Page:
Corrupt clubs and the convergence hypothesis
Faculty / School
Faculty of Business Administration (FBA)
Department of Economics
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Pakistan Development Review
Convergence is a tendency of lagging countries to grow faster than leading countries. Empirical work in rss-section framework demonstrates little or no support for absolute convergence in per capita GDP. The literature identifies several factors that determine the speed of convergence across heterogeneous group of countries. 1 argue in this paper that "divergence in corruption" (C-Divergence) as the tendency of corrupt countries to become more corrupt faster than less corrupt nations is a neglected factor that also determines the speed of convergence. Following the same methodology used in the convergence literature, I estimate using Tl corruption perceptions index C-o and C-γ coefficients for both corrupt and less corrupt economies to explore the C-divergence in corruption rankings. The study concludes that corrupt countries are indeed C-converging, forming a "corrupt club", and this helps explain why backward nations remain backward.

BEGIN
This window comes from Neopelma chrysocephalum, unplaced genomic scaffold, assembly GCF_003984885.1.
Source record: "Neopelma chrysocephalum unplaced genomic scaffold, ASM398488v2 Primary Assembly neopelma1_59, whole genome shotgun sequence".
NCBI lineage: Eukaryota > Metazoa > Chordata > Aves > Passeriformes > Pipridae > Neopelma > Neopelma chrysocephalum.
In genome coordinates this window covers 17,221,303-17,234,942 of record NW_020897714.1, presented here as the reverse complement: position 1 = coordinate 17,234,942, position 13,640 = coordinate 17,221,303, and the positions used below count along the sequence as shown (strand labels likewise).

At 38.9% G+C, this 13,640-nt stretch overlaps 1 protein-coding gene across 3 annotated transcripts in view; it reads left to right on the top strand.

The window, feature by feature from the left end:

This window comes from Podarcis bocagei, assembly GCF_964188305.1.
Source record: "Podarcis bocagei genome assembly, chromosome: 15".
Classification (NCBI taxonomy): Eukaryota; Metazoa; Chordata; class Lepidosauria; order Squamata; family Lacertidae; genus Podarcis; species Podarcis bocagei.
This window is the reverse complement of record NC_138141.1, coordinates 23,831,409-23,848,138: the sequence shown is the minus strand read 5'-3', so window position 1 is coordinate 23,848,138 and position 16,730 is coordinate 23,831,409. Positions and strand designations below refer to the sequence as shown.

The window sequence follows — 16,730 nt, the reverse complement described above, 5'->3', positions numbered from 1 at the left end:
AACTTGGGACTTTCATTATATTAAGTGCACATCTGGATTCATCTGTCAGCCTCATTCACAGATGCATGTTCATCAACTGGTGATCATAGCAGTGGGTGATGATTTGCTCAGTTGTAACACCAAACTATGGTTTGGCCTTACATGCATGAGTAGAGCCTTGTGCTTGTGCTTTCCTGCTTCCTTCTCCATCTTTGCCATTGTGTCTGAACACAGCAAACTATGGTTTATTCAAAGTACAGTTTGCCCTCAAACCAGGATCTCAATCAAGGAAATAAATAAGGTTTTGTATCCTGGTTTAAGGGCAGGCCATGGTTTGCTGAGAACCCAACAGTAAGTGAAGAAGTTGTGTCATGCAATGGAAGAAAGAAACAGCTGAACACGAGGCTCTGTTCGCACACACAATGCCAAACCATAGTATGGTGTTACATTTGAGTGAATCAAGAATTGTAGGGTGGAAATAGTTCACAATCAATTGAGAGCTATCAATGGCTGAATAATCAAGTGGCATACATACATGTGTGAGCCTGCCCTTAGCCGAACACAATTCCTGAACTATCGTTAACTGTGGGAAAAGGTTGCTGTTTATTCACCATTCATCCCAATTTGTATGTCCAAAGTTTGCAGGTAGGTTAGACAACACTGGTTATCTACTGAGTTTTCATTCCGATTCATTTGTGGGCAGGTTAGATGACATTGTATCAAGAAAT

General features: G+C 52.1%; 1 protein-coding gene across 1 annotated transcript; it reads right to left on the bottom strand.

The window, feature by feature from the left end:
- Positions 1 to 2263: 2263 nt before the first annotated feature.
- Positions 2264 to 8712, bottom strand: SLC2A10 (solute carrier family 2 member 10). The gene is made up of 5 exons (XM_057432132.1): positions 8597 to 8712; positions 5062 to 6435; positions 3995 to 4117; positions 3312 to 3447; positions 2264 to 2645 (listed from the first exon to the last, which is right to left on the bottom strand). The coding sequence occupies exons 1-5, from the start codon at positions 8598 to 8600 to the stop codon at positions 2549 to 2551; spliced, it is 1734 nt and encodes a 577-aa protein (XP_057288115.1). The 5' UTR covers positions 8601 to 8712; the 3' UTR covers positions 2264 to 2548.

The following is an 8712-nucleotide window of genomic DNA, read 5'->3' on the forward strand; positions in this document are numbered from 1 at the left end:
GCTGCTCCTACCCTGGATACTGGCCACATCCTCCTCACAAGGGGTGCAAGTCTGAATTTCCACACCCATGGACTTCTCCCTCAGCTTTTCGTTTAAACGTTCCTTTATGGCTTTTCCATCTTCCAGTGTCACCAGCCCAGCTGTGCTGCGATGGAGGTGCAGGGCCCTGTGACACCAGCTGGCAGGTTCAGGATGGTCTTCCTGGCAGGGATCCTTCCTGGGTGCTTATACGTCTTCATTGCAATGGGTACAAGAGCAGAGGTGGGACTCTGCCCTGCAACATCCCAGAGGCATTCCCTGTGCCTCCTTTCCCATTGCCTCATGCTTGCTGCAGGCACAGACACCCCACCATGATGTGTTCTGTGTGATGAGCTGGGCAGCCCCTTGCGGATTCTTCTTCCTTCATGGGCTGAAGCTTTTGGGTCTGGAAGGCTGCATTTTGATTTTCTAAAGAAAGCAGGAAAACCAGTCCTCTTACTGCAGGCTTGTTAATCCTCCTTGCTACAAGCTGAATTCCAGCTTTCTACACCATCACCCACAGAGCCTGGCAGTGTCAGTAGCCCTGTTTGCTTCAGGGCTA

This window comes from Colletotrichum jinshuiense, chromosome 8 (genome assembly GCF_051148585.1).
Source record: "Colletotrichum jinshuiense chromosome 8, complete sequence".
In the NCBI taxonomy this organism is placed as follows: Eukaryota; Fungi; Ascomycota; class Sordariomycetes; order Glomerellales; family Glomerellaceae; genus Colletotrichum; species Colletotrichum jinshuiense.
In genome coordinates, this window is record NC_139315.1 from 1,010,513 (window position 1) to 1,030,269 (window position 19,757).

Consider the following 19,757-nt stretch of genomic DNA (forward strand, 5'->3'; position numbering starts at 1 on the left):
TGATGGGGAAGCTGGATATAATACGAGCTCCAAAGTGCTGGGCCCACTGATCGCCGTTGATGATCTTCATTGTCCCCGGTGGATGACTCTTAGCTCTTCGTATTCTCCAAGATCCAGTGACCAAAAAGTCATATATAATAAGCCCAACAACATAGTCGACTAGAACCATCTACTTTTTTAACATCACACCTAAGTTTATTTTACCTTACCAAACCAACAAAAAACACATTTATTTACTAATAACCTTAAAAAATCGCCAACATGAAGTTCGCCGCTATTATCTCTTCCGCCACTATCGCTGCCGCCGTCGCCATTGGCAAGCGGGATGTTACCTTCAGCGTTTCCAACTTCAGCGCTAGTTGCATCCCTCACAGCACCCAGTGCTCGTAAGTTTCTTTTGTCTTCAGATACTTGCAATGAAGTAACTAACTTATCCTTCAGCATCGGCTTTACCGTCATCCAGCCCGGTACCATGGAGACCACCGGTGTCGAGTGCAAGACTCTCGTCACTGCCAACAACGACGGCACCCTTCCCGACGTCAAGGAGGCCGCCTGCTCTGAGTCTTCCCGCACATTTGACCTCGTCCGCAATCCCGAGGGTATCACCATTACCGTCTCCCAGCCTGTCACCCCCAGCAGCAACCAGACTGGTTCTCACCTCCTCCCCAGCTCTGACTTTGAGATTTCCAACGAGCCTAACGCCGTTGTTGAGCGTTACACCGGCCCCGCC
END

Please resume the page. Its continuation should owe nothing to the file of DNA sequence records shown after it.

HJRS - Y Category, Scopus
Ahmad, N. (2006). Corrupt clubs and the convergence hypothesis. Pakistan Development Review, 45 (4), 1001-1009. Retrieved from https://ir.iba.edu.pk/faculty-research-articles/80